A Step by Step Guide on How to Get CPR Certification

CPR certification

Overview of a CPR Certification

Medical emergencies are hard to predict. It is impossible to say when a life-threatening situation will come up. When medical crises arise, it is important to be prepared. One way to prepare for such situations is by being well-versed with the techniques and practices of CPR and BLS. Cardiopulmonary resuscitation, or CPR, combines basic medical help, including effective chest compressions, and high-quality and appropriate ventilations. In short, it regards the proper use of an automatic external defibrillator.

CPR provides immediate medical care for people in medical emergencies until they can receive proper medical treatment and full medical services. The American Heart Association highlights the most important steps of CPR and BLS in a “four-link chain of survival.” The chain of survival includes early recognition of an ongoing emergency, early initiation of CPR by a bystander, early use of a defibrillator, and early advanced life support once more qualified medical help arrives. Qualified bystanders with training in CPR are encouraged to perform the first three steps of the four-link chain of survival.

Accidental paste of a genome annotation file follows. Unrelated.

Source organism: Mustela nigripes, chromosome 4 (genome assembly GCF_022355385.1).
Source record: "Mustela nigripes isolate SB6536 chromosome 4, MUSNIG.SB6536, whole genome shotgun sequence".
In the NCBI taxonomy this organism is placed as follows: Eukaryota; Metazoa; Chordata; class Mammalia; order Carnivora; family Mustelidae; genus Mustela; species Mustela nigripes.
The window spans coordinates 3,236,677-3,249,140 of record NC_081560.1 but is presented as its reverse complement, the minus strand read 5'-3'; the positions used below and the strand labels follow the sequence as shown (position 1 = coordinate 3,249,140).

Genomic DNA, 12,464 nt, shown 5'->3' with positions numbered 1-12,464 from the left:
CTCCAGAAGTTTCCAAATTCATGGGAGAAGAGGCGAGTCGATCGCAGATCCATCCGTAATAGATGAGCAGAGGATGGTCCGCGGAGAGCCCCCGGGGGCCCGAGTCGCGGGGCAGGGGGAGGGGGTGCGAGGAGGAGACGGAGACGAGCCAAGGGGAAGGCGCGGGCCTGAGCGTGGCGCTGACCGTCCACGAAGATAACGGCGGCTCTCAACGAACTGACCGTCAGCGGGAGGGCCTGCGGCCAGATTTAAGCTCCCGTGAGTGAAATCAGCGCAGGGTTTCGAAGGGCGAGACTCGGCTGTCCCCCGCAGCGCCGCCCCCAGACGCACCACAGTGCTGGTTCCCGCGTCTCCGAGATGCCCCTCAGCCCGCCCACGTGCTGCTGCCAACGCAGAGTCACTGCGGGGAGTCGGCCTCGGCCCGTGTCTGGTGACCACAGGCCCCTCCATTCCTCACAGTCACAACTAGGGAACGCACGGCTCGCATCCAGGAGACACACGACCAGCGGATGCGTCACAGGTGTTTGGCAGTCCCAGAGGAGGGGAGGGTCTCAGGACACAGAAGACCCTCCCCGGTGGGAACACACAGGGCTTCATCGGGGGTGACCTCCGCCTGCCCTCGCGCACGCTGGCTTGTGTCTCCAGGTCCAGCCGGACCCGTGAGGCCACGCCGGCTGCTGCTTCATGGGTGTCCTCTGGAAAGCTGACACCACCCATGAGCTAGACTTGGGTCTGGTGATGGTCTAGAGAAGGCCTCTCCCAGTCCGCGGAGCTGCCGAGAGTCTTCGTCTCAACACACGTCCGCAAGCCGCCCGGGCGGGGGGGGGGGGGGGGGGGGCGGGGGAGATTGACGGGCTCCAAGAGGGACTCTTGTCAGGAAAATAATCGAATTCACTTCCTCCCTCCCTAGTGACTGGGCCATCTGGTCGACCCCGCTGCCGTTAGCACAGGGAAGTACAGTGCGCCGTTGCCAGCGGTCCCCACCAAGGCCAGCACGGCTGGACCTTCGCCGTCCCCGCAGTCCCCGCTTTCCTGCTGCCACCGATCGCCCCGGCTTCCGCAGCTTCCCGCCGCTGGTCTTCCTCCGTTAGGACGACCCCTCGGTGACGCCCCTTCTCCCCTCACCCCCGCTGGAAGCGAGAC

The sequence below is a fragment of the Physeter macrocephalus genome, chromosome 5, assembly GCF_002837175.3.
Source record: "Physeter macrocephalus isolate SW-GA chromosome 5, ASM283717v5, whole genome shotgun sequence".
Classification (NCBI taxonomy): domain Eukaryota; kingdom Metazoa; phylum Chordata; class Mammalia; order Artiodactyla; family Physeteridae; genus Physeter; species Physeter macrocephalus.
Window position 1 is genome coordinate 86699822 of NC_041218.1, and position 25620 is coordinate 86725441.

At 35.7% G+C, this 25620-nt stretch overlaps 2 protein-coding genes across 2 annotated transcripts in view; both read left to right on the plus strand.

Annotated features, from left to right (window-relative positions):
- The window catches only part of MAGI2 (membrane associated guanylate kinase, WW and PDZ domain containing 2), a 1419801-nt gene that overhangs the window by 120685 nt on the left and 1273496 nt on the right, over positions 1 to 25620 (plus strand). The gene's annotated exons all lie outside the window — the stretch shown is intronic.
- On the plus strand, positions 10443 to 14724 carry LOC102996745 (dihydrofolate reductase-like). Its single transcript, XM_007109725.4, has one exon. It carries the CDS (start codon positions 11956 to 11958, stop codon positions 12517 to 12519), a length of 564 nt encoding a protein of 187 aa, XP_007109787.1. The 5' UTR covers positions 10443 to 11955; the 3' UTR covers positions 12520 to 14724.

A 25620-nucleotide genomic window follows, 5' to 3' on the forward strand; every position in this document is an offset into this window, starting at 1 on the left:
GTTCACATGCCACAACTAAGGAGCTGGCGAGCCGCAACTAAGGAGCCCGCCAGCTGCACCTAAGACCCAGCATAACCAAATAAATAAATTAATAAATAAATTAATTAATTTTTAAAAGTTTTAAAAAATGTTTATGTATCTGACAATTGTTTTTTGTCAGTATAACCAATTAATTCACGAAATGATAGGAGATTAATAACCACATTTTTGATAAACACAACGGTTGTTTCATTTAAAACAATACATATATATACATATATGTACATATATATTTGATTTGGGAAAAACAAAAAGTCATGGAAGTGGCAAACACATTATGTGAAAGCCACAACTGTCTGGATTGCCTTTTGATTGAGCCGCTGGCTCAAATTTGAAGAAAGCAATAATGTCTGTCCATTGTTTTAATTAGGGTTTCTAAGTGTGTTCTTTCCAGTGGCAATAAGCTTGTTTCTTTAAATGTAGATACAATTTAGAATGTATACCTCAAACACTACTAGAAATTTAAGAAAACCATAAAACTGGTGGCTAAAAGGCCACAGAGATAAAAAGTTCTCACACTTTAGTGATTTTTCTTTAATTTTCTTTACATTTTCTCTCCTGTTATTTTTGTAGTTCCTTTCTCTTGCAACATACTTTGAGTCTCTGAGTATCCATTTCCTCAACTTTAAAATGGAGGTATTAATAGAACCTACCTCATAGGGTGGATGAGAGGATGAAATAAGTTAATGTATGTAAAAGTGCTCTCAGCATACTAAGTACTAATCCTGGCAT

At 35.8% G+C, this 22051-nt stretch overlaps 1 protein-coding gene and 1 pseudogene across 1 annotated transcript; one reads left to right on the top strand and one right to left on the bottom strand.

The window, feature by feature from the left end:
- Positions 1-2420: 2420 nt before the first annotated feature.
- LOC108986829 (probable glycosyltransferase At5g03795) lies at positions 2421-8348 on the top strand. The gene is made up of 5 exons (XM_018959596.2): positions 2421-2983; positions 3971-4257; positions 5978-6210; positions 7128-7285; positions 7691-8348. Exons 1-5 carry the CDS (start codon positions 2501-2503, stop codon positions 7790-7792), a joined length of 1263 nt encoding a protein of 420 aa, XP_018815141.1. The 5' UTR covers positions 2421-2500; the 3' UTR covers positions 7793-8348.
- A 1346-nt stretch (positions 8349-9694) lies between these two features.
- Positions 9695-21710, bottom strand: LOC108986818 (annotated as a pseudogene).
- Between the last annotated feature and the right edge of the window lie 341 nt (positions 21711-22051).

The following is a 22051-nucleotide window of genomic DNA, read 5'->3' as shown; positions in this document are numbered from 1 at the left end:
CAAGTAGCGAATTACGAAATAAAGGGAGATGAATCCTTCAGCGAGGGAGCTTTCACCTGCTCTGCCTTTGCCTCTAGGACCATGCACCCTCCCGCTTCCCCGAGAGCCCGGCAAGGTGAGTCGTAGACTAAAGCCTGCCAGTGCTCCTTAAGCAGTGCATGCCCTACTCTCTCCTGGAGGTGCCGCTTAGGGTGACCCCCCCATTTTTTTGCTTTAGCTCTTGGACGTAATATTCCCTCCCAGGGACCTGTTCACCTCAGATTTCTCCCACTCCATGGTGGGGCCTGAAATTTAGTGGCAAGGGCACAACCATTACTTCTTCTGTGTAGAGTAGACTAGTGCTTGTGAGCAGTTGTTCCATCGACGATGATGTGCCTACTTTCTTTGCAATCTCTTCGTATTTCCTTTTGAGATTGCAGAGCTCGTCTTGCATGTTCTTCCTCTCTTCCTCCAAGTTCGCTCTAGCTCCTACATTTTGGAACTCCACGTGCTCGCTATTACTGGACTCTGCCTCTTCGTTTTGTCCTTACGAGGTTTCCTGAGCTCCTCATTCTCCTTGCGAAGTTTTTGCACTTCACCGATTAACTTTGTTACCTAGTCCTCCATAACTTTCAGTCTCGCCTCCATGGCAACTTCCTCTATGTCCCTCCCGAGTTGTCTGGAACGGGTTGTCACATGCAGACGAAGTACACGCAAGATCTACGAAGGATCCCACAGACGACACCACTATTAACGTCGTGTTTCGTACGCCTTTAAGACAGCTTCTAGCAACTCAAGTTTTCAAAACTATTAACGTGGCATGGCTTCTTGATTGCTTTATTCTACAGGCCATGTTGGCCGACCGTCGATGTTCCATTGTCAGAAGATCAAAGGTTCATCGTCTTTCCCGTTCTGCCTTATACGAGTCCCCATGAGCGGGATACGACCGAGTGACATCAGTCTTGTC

There are several training providers for CPR. However, none of them are accredited by the American Heart Association because AHA is its own provider(1). However, AHA is not the only accreditation agency in the world. Several training providers are accredited by several other agencies, which provide their own assurance for the courses offered by the provider. However, each course is similar in that they offer similar concepts that outline CPR. These courses combine the best of best practices, research, science, and education to deliver targeted information for CPR and Emergency Cardiovascular Care (ECC). This course teaches

  • High-quality CPR for adults, children, and infants
  • The AHA Chain of Survival, specifically the BLS components
  • Important early use of an AED
  • Effective ventilations using a barrier device
  • Importance of teams in multi rescuer resuscitation and performance as an effective team member during multi rescuer CPR
  • Relief of foreign-body airway obstruction (choking) for adults and infants

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Is This Course Right for You?